Since 1913, the Erie Philharmonic has been on a melody-driven mission to enrich its surrounding communities with live concerts and stirring performances. Tchaikovsky's symphony begins by spotlighting one of America's most successful composers, Christopher Theofanidis, as he conducts "Rainbow Body," an evocative movement inspired by medieval mystic Hildegard of Bingen and her propensity to lead chants at high-school football games. Next, guitarist Ana Vidovic continues her drag race to the top of the classical genre by cramming the swaying, syncopated rhythms of a Spanish concerto into open ears. Pathétique closes the evening with a spirited rendition of Tchaikovsky's final symphonic piece. Fueled by the juxtaposition of varying emotions, Pathétique tows listeners to the top of triumphant crests, only to yank them back into the darkened valleys of personal upheaval and frustration over uncertain weather forecasts.
Situated snugly on the beauteous bayshore forest of Lake Chautauqua, Camp Onyahsa boasts a rich, 113-year history of bolstering passions for outdoor adventures, dramatic creativity, and nature-nurturing in kids and young teens. Campers can embrace their inner tree-hugger or plant-handshaker with informative hikes through the verdant woodlands before channeling their naturalistic inspirations into creative writing and drawing classes. Camp Onyahsa takes full advantage of its shoreline, allowing young aqua-lovers to pursue swimming, sailing, tubing, and fishing activities, with rigorous water safety training provided by the experienced staff.
Kickboxing classes deliver a knee to the face of fat, burning up to 860 calories an hour with the high-energy striking moves of martial arts and boxing. All four limbs get in on the bag-bludgeoning action with iLoveKickboxing, as each class (a $15 value per class) provides a full-body workout that tones arm, leg, and tentacle muscles while tightening the body’s core and improving balance. Hitting the heavy bags won't skin your knuckles once you don the included boxing gloves, which also double as excellent spring-loaded props for re-creating Three Stooges gags. At the Houston location, classes take place Mondays at 7 p.m. and 8:15 p.m., Tuesdays and Thursdays at 11 a.m. and 7 p.m., Wednesdays at 7 p.m., Fridays at 6:30 p.m, and Saturdays at 10:45 a.m. The Pasadena location has classes on Mondays and Wednesdays at 8:30 a.m. and 6:30 p.m., Tuesdays and Thursdays at 6:30 p.m., and Saturdays at 10 a.m, and the Baytown location has classes on Mondays, Tuesdays, and Thursdays at 6 p.m., and on Saturdays at 2 p.m.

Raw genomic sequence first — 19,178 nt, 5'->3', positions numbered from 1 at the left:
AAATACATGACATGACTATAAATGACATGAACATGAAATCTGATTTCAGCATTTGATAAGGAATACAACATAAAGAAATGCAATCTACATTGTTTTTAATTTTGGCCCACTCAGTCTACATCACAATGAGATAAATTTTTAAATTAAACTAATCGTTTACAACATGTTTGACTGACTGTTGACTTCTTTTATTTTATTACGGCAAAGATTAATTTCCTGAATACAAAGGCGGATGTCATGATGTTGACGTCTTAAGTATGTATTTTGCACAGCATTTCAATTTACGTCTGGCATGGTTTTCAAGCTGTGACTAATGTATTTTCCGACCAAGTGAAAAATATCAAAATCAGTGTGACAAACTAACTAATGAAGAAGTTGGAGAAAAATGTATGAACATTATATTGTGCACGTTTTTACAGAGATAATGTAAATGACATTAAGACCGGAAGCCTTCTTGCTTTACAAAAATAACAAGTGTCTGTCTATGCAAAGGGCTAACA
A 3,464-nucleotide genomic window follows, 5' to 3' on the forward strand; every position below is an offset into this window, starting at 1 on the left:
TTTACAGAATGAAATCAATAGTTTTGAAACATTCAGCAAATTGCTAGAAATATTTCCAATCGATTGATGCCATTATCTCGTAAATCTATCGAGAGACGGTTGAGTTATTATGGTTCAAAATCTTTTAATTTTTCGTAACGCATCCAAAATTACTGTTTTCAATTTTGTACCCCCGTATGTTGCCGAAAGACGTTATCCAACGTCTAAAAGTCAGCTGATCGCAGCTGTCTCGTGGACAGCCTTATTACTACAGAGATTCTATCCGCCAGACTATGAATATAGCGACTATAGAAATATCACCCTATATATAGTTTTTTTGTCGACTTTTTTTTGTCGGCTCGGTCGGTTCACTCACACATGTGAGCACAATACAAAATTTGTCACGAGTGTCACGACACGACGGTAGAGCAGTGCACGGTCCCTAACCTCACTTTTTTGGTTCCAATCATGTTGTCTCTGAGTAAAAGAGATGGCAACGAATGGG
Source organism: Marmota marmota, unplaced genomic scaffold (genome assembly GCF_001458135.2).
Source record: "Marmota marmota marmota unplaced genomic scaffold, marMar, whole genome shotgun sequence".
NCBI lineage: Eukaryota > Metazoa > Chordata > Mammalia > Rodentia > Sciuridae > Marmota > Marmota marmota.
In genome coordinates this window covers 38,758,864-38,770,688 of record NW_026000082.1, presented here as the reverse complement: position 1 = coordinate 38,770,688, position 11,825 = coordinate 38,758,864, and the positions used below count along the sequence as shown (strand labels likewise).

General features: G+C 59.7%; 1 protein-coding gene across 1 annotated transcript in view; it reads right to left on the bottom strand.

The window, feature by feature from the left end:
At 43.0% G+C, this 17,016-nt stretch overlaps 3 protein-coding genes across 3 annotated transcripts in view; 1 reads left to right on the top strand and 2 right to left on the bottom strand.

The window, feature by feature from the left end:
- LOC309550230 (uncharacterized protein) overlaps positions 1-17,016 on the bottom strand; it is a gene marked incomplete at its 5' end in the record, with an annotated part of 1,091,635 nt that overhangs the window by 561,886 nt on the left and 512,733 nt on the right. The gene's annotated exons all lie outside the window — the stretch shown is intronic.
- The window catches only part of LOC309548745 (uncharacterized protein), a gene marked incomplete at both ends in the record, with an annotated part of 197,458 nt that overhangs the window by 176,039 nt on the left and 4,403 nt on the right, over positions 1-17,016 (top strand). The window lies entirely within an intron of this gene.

SpitzerCares.org hopes to fund a million meals in 2012 through food pantries, shelters, kids’ cafés, and backpack programs. For every dollar it earns via community car washes, donations, and fundraising events, SpizerCares.org can provide four meals to northern Ohioans in need. Patrons can keep up with the organization’s progress online as a ticker shaped like an apple tallies the number of meals SpitzerCares.org has shelled out so far this year.
Shadows dart across the wall, a strange voice emerges from thin air, and you get the eerie feeling that you’re being followed. This is no ordinary place. The Iron Island Museum's paranormal history has captured the minds of countless visitors and has been featured on TV programs such as Ghost Lab and Ghost Hunters. Originally built as a church in 1883, the house later became a funeral home in the late 1950s, during which time it hosted more than 1,000 wakes. The business eventually shut down, and in 2000, the building was donated to The Iron Island Preservation Society of Lovejoy, which made a startling discovery: 24 canisters of cremated remains had been left behind.
Today, an all-volunteer staff leads tours of the church's vaulted ceilings, stained-glass windows, and themed rooms. The church showcases hundreds of historic relics, including military uniforms, railroad items, and a wooden altar that dates backs to 1896. However, the museum's biggest draws can't be seen, at least not most of the time. Guides and visitors stay alert for signs of paranormal activity and look for chances to communicate with what they consider to be some of the building's resident ghosts. The staff has even taken recordings that play back the voices of unknown figures saying things such as "I'm cold," and "Why don't they make pants for ghosts?"